By Chantal Munro Knight | Sun, October 28, 2012 - 12:01 AM
I agree with Matthew Farley – send them home! If the skirts are not in line with school rules, then he has every right to enforce due punishment for what is in fact a contravention of stated school policy.
As a society we have become a bunch of rule-breakers; no one wants to wait their turn or stand in line or listen to authority.
Clearly with all the bad behaviour we have in our society, which is complained about ad nauseam, our rein on discipline is fading away only to be remembered in reflections of the past. We complain about indiscipline on the one hand and then condemn those who try to enforce it.
I remember when I was attending school at Springer Memorial Secondary, I broke a rule and used the excuse that I did not know I was in fact breaking a rule. The teacher made me write 200 times: ignorance of the law is no excuse for an exception. First and last time I wrote lines in my life; it was not a pleasant exercise.
In this case, two inches under the required length is not cause for an exception. Rules are rules and need to be enforced or, with our human nature, we will break them. School is where students get prepared for adulthood and the working world.
If we allow schoolchildren to feel they can flaunt school rules, whether it is their skirt hems, earrings, shoes or whatever else, we will breed a class of citizen who fails to understand, respect and adhere to the rule of law.
I am sure that many of you are saying, can two inches really matter that much? I don’t want to speak for Matthew Farley – he can do that quite well for himself – but I believe the heart of the issue is the principle of the action and the message that is sent by the punishment. If Matthew Farley can make so much noise and confusion about two inches, what would happen if I did something bigger? I agree [with] Mr Farley – once the rule is not applied arbitrarily and the measuring stick is straight – no quarter.
Again, I am aware there is also the sentiment that in context of all the problems within the educational system, two inches is neither here or there. I disagree. It is because we ignore the small things that we have the big problems.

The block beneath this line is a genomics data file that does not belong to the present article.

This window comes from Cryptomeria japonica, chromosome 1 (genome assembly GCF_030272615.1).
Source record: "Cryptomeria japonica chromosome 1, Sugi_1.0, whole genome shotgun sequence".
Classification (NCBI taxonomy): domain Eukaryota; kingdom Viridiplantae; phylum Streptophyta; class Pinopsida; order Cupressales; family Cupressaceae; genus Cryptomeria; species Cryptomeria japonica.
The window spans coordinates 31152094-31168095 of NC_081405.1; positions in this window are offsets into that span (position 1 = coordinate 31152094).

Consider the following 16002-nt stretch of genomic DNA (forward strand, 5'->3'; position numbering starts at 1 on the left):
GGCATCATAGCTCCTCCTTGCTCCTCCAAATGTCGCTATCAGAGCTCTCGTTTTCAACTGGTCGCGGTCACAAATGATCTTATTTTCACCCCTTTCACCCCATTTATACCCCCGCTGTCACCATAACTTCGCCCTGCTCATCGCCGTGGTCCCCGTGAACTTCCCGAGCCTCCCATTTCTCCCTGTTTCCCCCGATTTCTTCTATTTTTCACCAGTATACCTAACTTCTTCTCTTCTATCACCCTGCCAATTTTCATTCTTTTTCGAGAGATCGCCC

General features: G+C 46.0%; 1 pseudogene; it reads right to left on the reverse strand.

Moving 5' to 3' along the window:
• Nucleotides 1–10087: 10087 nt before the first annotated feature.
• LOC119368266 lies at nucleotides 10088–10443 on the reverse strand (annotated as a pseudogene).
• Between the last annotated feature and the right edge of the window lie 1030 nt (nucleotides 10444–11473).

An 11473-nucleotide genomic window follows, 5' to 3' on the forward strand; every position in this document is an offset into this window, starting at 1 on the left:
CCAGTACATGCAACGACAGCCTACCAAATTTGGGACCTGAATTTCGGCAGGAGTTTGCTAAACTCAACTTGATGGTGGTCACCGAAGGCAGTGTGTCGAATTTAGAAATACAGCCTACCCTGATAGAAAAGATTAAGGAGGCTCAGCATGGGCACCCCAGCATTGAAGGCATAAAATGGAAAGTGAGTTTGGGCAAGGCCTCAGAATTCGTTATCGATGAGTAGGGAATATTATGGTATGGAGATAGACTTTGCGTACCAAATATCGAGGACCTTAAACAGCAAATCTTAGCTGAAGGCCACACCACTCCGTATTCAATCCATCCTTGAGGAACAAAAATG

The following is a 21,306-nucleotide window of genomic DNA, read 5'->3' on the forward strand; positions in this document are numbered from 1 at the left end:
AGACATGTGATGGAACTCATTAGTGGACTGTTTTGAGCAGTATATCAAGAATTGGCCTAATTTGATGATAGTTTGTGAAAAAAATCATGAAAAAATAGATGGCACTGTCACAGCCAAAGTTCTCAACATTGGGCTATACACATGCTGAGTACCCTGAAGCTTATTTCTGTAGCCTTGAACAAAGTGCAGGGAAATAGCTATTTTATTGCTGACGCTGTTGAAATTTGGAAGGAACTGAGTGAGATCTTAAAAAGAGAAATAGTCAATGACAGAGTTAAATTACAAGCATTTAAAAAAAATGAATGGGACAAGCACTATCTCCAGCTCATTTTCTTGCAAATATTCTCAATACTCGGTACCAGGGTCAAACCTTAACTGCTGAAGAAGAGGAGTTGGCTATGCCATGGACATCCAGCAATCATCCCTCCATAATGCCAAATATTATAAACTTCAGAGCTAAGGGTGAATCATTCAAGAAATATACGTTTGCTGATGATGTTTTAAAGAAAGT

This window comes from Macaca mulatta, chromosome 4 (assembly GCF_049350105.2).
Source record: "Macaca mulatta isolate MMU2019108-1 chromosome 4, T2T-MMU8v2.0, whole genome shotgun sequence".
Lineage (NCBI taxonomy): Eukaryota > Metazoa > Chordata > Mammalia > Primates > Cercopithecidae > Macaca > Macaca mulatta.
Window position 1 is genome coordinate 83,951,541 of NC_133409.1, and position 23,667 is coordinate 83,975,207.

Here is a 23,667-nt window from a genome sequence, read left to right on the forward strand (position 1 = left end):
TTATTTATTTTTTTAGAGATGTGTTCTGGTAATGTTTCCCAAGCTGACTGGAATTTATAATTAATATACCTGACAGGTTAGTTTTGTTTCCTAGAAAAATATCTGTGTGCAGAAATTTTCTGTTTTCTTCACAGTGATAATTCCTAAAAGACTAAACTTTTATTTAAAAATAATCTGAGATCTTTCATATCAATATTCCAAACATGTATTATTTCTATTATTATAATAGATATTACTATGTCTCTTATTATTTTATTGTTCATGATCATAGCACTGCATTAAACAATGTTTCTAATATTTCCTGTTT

If we practised nipping things in the bud before they can mushroom, it could perhaps save us a lot of frustration in the long term. Imagine if we had a Matthew Farley in some households across the island who enforced the very basics of respect for elders and good manners? What about if we were to apply his brand of adherence to rules to the office attire of some workplaces? Whole offices would shut down and perhaps rightly so. We cannot be wishy-washy when it comes to discipline; we have to have a position and stick to it.
I was also happy to see the number of parents in the newspaper lined up to meet with the principal. I can only hope that those same numbers are reflected at parent-teacher meetings.
I do not blame children for non-adherence; it is parents who spend the money and are in charge of directing and controlling the activities of their children. I agree it is unfair – the parents, not the children, should be suspended.
However, I would agree that there has to be some balance in the application of the punishment and I do understand that having students at home might lead to more harm than good. In that context, get it fixed quickly and then beg for the student to be returned to school immediately – that is what is worth lining up outside the principal’s office for the whole day.
We see only two inches in the present as vexatious and frivolous. Those two inches will eventually make a significant contribution to the total fabric of this society. How that fabric is shaped could very well be defined by the nature of those two inches.
• Chantal Munro Knight is a development specialist and executive coordinator at the Caribbean Policy Development Centre. Email firstname.lastname@example.org
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